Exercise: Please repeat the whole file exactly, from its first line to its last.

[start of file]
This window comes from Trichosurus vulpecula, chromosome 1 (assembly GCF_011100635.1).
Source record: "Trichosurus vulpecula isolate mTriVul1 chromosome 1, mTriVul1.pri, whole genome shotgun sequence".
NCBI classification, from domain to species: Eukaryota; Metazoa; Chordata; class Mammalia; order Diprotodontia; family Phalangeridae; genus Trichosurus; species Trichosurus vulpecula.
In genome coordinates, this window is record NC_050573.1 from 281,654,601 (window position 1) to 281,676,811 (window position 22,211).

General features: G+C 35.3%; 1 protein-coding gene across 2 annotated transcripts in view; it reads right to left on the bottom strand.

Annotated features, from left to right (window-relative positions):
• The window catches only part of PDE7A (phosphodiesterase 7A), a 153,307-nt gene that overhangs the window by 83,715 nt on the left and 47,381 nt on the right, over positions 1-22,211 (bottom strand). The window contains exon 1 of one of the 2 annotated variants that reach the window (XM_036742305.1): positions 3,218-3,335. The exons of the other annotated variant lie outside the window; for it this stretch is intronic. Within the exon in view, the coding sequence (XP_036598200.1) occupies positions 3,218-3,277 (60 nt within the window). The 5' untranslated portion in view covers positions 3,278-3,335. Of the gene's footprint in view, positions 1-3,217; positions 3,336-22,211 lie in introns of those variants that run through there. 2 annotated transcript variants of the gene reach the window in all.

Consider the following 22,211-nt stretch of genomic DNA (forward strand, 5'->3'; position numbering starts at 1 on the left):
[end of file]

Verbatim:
This window comes from Trichosurus vulpecula, chromosome 1 (assembly GCF_011100635.1).
Source record: "Trichosurus vulpecula isolate mTriVul1 chromosome 1, mTriVul1.pri, whole genome shotgun sequence".
NCBI classification, from domain to species: Eukaryota; Metazoa; Chordata; class Mammalia; order Diprotodontia; family Phalangeridae; genus Trichosurus; species Trichosurus vulpecula.
In genome coordinates, this window is record NC_050573.1 from 281,654,601 (window position 1) to 281,676,811 (window position 22,211).

General features: G+C 35.3%; 1 protein-coding gene across 2 annotated transcripts in view; it reads right to left on the bottom strand.

Annotated features, from left to right (window-relative positions):
• The window catches only part of PDE7A (phosphodiesterase 7A), a 153,307-nt gene that overhangs the window by 83,715 nt on the left and 47,381 nt on the right, over positions 1-22,211 (bottom strand). The window contains exon 1 of one of the 2 annotated variants that reach the window (XM_036742305.1): positions 3,218-3,335. The exons of the other annotated variant lie outside the window; for it this stretch is intronic. Within the exon in view, the coding sequence (XP_036598200.1) occupies positions 3,218-3,277 (60 nt within the window). The 5' untranslated portion in view covers positions 3,278-3,335. Of the gene's footprint in view, positions 1-3,217; positions 3,336-22,211 lie in introns of those variants that run through there. 2 annotated transcript variants of the gene reach the window in all.

Consider the following 22,211-nt stretch of genomic DNA (forward strand, 5'->3'; position numbering starts at 1 on the left):